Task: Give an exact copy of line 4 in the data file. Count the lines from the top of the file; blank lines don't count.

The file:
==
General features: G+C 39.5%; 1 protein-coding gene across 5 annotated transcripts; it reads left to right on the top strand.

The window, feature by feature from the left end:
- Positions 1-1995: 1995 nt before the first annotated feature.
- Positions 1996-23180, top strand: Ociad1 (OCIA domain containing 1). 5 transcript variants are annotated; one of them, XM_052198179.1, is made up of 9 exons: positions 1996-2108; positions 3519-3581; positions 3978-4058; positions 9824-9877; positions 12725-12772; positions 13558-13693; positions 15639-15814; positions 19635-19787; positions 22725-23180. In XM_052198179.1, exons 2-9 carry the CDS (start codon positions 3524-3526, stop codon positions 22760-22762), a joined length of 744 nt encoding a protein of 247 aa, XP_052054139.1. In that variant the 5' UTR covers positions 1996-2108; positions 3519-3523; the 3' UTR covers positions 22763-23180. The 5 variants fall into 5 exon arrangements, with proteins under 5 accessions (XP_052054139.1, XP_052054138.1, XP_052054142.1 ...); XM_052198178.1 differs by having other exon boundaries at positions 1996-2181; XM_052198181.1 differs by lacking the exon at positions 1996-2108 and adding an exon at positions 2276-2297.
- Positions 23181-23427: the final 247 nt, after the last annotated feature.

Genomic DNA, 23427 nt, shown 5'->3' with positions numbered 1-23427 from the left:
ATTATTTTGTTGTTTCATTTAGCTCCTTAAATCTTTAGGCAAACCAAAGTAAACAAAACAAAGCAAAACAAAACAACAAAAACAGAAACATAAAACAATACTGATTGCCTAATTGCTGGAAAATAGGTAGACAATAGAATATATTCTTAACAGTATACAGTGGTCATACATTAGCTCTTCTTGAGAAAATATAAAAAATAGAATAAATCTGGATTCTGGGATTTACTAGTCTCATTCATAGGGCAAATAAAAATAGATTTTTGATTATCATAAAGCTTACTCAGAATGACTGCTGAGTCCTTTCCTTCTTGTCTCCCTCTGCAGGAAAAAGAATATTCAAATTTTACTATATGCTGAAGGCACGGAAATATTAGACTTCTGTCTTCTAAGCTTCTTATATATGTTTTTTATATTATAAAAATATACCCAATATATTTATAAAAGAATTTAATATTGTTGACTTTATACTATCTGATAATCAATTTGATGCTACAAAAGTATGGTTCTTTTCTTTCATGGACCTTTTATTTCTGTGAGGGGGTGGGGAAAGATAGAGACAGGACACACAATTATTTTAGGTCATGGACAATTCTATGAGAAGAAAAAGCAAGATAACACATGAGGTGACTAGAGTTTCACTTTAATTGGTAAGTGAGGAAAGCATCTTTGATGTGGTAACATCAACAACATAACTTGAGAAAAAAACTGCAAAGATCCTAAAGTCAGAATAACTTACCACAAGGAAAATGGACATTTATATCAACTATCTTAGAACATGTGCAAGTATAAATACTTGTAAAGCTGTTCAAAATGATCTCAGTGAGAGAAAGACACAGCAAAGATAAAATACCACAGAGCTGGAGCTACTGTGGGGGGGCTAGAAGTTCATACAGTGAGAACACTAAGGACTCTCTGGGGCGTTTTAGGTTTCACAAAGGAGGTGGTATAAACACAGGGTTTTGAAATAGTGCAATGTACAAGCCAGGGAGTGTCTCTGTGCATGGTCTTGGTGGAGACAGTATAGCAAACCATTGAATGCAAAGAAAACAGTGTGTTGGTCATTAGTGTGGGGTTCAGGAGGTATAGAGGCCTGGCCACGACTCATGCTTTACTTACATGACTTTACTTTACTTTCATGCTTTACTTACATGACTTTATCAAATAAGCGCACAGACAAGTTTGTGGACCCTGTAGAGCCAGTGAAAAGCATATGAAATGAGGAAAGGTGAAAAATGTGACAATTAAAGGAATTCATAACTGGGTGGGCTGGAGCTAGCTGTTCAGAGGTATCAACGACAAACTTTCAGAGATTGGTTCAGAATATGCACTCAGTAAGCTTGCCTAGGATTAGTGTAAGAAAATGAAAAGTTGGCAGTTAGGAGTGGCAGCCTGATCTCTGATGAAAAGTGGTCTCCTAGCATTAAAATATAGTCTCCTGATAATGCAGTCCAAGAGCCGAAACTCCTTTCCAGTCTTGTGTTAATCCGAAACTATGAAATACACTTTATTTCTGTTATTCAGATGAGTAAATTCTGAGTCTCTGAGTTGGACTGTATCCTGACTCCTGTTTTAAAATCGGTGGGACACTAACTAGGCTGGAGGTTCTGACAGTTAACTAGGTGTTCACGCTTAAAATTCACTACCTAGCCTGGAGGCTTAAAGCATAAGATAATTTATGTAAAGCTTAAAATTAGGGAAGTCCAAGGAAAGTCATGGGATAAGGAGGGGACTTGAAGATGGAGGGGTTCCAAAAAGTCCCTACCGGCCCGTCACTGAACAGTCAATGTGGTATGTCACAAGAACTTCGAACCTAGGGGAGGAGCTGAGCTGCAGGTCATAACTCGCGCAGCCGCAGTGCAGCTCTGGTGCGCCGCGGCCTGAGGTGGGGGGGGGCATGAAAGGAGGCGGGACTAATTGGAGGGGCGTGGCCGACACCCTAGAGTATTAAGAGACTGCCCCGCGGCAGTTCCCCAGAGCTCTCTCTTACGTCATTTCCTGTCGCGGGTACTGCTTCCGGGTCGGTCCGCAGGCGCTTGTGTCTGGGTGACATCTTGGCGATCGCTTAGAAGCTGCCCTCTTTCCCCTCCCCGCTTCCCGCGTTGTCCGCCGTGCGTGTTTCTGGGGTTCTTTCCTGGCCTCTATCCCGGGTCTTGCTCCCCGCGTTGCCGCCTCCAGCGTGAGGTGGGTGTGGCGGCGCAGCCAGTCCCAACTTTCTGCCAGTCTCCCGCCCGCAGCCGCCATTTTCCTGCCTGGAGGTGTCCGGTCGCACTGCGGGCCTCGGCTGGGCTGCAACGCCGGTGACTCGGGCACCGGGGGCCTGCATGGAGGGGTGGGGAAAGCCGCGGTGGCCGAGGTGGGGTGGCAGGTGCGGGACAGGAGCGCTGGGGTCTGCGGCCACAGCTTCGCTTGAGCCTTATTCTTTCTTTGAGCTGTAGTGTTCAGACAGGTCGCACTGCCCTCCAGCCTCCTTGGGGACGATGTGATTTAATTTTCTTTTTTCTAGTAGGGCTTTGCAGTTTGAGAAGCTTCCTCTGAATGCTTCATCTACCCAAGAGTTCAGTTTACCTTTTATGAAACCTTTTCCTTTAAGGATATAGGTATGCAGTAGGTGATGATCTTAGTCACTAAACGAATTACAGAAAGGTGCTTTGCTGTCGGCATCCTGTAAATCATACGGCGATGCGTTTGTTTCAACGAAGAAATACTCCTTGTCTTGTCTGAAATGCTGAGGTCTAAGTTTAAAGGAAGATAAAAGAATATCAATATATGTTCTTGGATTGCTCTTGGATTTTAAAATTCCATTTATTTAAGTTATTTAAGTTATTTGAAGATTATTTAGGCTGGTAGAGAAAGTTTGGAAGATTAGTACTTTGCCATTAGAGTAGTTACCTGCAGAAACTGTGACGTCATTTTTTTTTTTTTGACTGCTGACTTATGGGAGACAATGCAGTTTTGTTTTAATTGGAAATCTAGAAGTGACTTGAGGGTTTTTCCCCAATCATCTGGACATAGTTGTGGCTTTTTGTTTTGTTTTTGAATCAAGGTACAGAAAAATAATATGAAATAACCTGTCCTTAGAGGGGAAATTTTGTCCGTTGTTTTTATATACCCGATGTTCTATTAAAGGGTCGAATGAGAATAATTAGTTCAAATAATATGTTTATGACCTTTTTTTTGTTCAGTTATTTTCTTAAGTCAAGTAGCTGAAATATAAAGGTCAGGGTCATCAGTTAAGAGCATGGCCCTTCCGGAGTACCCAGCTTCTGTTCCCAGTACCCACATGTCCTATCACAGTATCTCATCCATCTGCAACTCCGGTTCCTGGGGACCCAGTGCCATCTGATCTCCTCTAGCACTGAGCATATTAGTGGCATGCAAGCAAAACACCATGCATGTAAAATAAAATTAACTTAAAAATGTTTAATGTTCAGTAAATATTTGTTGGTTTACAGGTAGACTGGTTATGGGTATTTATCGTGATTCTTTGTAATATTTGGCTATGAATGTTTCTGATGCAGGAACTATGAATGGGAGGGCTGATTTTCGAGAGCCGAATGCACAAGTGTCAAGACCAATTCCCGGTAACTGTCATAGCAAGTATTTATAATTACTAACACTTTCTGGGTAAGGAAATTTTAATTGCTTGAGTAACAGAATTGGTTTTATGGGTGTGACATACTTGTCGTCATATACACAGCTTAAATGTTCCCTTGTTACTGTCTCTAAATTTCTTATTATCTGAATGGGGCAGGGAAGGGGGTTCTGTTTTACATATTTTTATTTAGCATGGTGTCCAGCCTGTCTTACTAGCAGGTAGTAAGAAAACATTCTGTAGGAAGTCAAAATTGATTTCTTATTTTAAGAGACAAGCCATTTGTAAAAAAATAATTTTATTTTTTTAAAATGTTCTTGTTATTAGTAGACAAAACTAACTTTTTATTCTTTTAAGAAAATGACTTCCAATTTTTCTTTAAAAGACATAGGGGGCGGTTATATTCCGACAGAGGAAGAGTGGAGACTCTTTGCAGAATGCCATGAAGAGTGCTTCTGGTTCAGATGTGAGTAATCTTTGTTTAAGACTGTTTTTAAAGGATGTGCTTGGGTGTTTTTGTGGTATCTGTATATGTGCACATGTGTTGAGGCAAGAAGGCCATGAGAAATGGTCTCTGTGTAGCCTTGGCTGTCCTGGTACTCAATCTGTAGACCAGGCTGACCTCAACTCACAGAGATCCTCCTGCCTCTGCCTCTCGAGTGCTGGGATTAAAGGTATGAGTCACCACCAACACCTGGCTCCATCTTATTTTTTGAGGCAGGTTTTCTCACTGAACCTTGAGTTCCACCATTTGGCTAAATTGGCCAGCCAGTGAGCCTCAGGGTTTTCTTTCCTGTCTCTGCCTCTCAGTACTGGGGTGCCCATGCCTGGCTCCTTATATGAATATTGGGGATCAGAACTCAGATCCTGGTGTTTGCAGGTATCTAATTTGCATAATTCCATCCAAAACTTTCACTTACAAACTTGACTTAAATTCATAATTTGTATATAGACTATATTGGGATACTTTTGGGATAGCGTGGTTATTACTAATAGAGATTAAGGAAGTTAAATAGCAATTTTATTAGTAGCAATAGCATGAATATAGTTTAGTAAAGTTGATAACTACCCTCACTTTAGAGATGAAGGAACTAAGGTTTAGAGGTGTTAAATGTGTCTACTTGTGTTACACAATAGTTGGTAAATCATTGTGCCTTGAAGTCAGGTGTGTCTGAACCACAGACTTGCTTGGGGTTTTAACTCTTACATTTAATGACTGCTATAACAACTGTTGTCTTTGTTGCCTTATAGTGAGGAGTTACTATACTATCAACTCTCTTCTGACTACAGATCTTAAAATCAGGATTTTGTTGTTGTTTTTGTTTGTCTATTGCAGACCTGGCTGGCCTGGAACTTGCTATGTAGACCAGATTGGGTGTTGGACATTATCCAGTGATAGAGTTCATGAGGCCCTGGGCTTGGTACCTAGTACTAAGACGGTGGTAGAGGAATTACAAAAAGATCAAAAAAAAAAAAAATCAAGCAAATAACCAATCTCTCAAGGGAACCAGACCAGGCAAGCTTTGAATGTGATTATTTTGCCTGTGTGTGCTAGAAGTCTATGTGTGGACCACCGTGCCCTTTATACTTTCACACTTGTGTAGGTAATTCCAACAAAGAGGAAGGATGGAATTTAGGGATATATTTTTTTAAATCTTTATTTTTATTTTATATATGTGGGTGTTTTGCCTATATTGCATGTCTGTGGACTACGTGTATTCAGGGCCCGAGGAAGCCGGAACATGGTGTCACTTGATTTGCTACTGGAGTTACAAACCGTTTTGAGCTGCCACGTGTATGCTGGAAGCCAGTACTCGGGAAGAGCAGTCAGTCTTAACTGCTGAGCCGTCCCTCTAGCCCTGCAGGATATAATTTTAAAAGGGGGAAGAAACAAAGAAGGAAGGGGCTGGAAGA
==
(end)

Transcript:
- Positions 1996-23180, top strand: Ociad1 (OCIA domain containing 1). 5 transcript variants are annotated; one of them, XM_052198179.1, is made up of 9 exons: positions 1996-2108; positions 3519-3581; positions 3978-4058; positions 9824-9877; positions 12725-12772; positions 13558-13693; positions 15639-15814; positions 19635-19787; positions 22725-23180. In XM_052198179.1, exons 2-9 carry the CDS (start codon positions 3524-3526, stop codon positions 22760-22762), a joined length of 744 nt encoding a protein of 247 aa, XP_052054139.1. In that variant the 5' UTR covers positions 1996-2108; positions 3519-3523; the 3' UTR covers positions 22763-23180. The 5 variants fall into 5 exon arrangements, with proteins under 5 accessions (XP_052054139.1, XP_052054138.1, XP_052054142.1 ...); XM_052198178.1 differs by having other exon boundaries at positions 1996-2181; XM_052198181.1 differs by lacking the exon at positions 1996-2108 and adding an exon at positions 2276-2297.